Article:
How premature deaths are linked to social inequality
This research, undertaken by researchers at the National Institute for Health Research (NIHR) and the Wellcome Trust, used data made available via the Office for National Statistics (ONS) Secure Research Service (SRS), which is being expanded and improved with ADR UK funding.
People of a low social position are more likely to die young. Reducing this inequality is a central health policy objective, but progress has been limited.
Led by Dan Lewer of University College London, researchers analysed mortality records of all 2,465,285 premature deaths (defined as those before age 75) in England between 2003 and 2018. This data included the decedent’s age of death, sex, postcode of residence and the underlying cause of death by ICD10 code (International Statistical Classification of Diseases and Related Health Problems). Postcodes were used to derive the decedent’s neighbourhood, defined by ‘lower super output area’ (LSOA), a small area of around 1,500 residents, of which there are 32,844 in England. Deprivation was defined by deciles of the Index of Multiple Deprivation 2015 (IMD), a composite measure including income, employment, education levels, crime, health and availability of services and local environment.
Findings showed premature mortality rates decreased for both men and women and in all deprivation groups. Reductions in absolute mortality rates were greater for more deprived groups, while relative reductions were greater for deprived groups, leading to an increase in Mortality Attributable to Socioeconomic Inequality (MASI). During the study period premature mortality rates decreased for both men and women and in all deprivation groups. Reductions in absolute mortality rates were greater for more deprived groups, whereas relative reductions were greater for less deprived groups, leading to an increase in mortality attributable to socioeconomic inequality.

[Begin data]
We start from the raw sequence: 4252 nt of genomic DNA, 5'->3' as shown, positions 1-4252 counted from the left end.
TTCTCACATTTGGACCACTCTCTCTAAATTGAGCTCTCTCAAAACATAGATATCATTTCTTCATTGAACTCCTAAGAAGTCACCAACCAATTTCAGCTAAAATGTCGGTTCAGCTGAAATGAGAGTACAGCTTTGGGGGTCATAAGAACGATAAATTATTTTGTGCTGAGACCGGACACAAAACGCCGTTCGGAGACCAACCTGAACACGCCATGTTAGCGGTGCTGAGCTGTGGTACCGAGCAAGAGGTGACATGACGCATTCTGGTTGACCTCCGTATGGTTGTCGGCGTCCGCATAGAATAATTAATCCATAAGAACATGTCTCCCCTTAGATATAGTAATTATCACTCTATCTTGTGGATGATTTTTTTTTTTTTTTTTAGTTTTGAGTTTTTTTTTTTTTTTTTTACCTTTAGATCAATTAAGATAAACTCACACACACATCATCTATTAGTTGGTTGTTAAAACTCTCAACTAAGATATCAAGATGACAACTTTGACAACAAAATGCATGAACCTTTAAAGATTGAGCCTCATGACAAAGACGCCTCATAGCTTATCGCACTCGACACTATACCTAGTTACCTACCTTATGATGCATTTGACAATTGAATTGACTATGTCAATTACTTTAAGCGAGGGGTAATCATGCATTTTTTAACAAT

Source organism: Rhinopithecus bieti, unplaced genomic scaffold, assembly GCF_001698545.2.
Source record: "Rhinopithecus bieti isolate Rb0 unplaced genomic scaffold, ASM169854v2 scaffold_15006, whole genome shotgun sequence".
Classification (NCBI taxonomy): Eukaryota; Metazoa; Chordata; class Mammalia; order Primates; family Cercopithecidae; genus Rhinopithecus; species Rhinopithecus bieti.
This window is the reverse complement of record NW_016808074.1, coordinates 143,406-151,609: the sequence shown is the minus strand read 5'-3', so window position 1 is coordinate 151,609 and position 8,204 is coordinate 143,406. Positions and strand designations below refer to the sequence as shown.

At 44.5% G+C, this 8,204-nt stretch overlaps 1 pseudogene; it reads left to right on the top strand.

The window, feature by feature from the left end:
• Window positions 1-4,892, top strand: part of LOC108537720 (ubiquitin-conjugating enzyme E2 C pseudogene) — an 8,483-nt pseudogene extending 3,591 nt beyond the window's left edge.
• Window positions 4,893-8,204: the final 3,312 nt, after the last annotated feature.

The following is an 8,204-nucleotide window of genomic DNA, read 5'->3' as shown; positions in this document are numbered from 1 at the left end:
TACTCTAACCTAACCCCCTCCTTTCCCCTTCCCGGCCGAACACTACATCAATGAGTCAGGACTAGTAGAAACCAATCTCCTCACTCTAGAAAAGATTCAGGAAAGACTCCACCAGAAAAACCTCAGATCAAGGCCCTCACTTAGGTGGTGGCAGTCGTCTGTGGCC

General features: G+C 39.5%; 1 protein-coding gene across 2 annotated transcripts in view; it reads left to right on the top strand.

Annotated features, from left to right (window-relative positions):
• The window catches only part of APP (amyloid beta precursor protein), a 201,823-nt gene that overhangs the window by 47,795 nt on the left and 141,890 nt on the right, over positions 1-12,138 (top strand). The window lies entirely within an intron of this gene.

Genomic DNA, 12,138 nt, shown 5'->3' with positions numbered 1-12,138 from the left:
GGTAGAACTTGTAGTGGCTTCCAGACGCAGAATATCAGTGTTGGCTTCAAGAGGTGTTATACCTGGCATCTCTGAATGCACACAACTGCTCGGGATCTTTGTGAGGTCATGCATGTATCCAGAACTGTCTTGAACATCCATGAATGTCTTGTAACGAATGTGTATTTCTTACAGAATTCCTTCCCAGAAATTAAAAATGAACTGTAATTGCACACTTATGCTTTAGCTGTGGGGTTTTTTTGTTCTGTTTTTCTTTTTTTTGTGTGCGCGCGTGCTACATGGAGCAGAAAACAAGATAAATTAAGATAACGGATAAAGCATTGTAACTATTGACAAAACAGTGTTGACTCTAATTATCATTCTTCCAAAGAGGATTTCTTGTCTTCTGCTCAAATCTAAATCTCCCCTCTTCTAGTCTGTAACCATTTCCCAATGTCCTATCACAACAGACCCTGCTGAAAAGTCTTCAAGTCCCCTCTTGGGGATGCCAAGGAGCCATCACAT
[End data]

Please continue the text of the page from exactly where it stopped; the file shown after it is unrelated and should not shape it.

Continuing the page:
If everyone in England experienced the mortality rates of the least deprived group, there would have been 877,082 fewer premature deaths between 2003 and 2018. This is an average of one death every nine minutes. Approximately 35.6% (95% CI 35.3% to 35.9%) of premature deaths can be attributed to inequality.
The life table modelling suggested that premature mortality causes an average of 3.3 years lost before age 75 per person. If everyone experienced the mortality rates of the least deprived group, this could be reduced to an average of 2.1 years. Using this method, 36.2% of years of life lost due to premature mortality can be attributed to inequality.
This research provides evidence to allow government and local authorities to prioritise interventions that address these inequalities, associated with so-called upstream factors, such as neighbourhood deprivation, as well as behavioural factors such as alcohol, tobacco and physical activity. Mortality attributable to inequality can be used to monitor inequalities in whole populations and subpopulations, in conjunction with existing measures of health inequality.